Release of Canadian report on foreign meddling puts pressure on UK government to follow suit
Iran Press TV
Sunday, 15 March 2020 4:23 PM
The imminent publication of a Canadian parliamentary report into foreign interference in Canadian public life has placed renewed pressure on the British government to release a similar report on Russian interference in British politics.
The chair of the Canadian Parliament's intelligence oversight committee, David McGuinty, told the BBC on March 13 that his country faces "clear and continuing danger" from "significant and sustained foreign interference".
McGuinty spoke to the BBC ahead of the publication of his committee's annual report into foreign interference in Canada's political system and broader public life.
To underscore the renewed pressure on the British government, the BBC played an old interview with former US Secretary of State (and presidential contender), Hilary Clinton, in which she claims she is "dumbfounded" as to why the British government does not release the report.
The reporting process by the House of Commons' cross-party Intelligence and Security Committee (ISC) was begun in November 2017 and completed in March 2019.
But the government has spent a full year suppressing its findings, prompting observers to speculate as to why the ruling Tories are fearful of releasing the report to the public.
The Sunday Times reported on November 10, 2019, that nine Russian business people who had donated money to the Conservative party are named in the report, which was compiled from secret documents held by the UK's three core intelligence services, MI5, MI6 and GCHQ.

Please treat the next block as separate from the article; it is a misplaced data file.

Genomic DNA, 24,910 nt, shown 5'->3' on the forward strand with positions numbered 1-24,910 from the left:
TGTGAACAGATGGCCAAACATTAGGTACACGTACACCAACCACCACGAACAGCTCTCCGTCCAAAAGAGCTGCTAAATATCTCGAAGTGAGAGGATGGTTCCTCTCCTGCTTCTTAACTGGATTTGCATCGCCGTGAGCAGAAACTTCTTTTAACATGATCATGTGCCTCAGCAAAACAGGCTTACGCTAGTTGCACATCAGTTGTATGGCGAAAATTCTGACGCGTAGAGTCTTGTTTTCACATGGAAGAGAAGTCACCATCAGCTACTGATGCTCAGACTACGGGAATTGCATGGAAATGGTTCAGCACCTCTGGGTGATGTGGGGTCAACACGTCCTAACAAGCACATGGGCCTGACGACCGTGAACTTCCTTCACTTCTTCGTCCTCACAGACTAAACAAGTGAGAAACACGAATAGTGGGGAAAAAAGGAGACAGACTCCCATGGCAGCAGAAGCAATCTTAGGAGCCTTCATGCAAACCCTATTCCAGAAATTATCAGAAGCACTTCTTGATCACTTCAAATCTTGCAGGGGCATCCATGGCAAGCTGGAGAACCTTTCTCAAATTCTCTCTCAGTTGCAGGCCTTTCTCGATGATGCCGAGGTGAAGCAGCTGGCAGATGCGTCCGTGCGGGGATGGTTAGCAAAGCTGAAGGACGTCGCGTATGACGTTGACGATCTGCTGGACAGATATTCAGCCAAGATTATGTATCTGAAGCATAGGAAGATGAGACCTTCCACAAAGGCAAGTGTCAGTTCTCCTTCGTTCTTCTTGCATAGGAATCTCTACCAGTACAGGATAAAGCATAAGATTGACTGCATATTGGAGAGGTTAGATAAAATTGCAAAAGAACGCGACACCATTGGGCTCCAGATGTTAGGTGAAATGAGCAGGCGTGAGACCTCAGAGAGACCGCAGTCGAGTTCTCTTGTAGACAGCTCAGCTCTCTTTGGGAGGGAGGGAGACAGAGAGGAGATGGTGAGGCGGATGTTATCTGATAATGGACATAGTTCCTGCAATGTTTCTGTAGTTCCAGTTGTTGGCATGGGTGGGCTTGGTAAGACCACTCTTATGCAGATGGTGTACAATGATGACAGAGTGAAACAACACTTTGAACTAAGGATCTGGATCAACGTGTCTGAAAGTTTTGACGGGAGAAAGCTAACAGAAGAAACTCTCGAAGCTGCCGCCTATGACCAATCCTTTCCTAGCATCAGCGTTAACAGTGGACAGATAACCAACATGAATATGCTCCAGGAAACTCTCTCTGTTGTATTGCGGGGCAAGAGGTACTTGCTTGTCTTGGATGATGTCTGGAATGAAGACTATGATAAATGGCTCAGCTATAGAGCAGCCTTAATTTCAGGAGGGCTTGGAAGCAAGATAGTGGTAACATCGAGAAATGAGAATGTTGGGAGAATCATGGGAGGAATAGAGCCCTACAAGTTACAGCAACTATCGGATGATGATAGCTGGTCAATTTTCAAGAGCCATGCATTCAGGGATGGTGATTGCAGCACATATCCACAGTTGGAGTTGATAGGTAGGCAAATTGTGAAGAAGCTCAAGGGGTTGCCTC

In the latest development, the Guardian reported today that ministers "have been told" they can no longer claim there have been "no successful examples" of Russian "disinformation" campaigns against British elections.
The latest position comes in the wake of the "apparent hacking" of a National Health Service (NHS) dossier which was exploited by the Labour party during the run-up to last December's general election.
According to the Guardian, this is the first "official admission" of the impact of Russian disinformation campaigns against British political processes.
The "admission" is set to increase pressure on Prime Minister, Boris Johnson, to release the ICS's long-awaited report.
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